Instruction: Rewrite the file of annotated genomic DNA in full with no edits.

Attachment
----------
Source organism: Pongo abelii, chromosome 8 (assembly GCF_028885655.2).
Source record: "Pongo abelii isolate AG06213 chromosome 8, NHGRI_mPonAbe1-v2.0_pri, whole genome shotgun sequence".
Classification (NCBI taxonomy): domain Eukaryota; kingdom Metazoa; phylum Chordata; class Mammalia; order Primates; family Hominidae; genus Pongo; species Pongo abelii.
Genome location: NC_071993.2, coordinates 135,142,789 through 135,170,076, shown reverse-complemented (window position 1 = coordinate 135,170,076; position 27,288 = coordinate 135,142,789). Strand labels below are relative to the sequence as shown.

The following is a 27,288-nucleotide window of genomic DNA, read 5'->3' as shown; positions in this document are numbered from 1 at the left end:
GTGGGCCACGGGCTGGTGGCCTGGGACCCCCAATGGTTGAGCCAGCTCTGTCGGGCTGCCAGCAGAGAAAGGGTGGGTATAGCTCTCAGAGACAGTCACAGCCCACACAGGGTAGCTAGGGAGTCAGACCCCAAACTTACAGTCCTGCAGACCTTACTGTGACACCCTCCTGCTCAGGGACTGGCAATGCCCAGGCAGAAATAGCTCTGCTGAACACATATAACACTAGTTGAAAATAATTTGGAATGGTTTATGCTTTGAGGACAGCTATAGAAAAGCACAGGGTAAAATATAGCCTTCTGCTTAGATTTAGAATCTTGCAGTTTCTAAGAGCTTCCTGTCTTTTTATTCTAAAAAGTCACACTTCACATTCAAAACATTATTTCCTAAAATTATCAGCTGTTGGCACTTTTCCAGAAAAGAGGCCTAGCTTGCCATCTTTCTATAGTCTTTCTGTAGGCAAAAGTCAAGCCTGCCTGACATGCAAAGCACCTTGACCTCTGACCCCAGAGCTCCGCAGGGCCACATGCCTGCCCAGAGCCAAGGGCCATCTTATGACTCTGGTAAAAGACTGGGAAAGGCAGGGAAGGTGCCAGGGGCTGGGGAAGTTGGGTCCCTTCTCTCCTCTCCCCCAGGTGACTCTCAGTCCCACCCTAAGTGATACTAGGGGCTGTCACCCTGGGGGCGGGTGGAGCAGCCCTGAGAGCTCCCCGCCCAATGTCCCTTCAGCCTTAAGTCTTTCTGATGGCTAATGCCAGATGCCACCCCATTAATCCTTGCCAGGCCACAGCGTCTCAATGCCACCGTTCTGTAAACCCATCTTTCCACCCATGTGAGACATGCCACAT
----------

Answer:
Source organism: Pongo abelii, chromosome 8 (assembly GCF_028885655.2).
Source record: "Pongo abelii isolate AG06213 chromosome 8, NHGRI_mPonAbe1-v2.0_pri, whole genome shotgun sequence".
Classification (NCBI taxonomy): domain Eukaryota; kingdom Metazoa; phylum Chordata; class Mammalia; order Primates; family Hominidae; genus Pongo; species Pongo abelii.
Genome location: NC_071993.2, coordinates 135,142,789 through 135,170,076, shown reverse-complemented (window position 1 = coordinate 135,170,076; position 27,288 = coordinate 135,142,789). Strand labels below are relative to the sequence as shown.

The following is a 27,288-nucleotide window of genomic DNA, read 5'->3' as shown; positions in this document are numbered from 1 at the left end:
GTGGGCCACGGGCTGGTGGCCTGGGACCCCCAATGGTTGAGCCAGCTCTGTCGGGCTGCCAGCAGAGAAAGGGTGGGTATAGCTCTCAGAGACAGTCACAGCCCACACAGGGTAGCTAGGGAGTCAGACCCCAAACTTACAGTCCTGCAGACCTTACTGTGACACCCTCCTGCTCAGGGACTGGCAATGCCCAGGCAGAAATAGCTCTGCTGAACACATATAACACTAGTTGAAAATAATTTGGAATGGTTTATGCTTTGAGGACAGCTATAGAAAAGCACAGGGTAAAATATAGCCTTCTGCTTAGATTTAGAATCTTGCAGTTTCTAAGAGCTTCCTGTCTTTTTATTCTAAAAAGTCACACTTCACATTCAAAACATTATTTCCTAAAATTATCAGCTGTTGGCACTTTTCCAGAAAAGAGGCCTAGCTTGCCATCTTTCTATAGTCTTTCTGTAGGCAAAAGTCAAGCCTGCCTGACATGCAAAGCACCTTGACCTCTGACCCCAGAGCTCCGCAGGGCCACATGCCTGCCCAGAGCCAAGGGCCATCTTATGACTCTGGTAAAAGACTGGGAAAGGCAGGGAAGGTGCCAGGGGCTGGGGAAGTTGGGTCCCTTCTCTCCTCTCCCCCAGGTGACTCTCAGTCCCACCCTAAGTGATACTAGGGGCTGTCACCCTGGGGGCGGGTGGAGCAGCCCTGAGAGCTCCCCGCCCAATGTCCCTTCAGCCTTAAGTCTTTCTGATGGCTAATGCCAGATGCCACCCCATTAATCCTTGCCAGGCCACAGCGTCTCAATGCCACCGTTCTGTAAACCCATCTTTCCACCCATGTGAGACATGCCACAT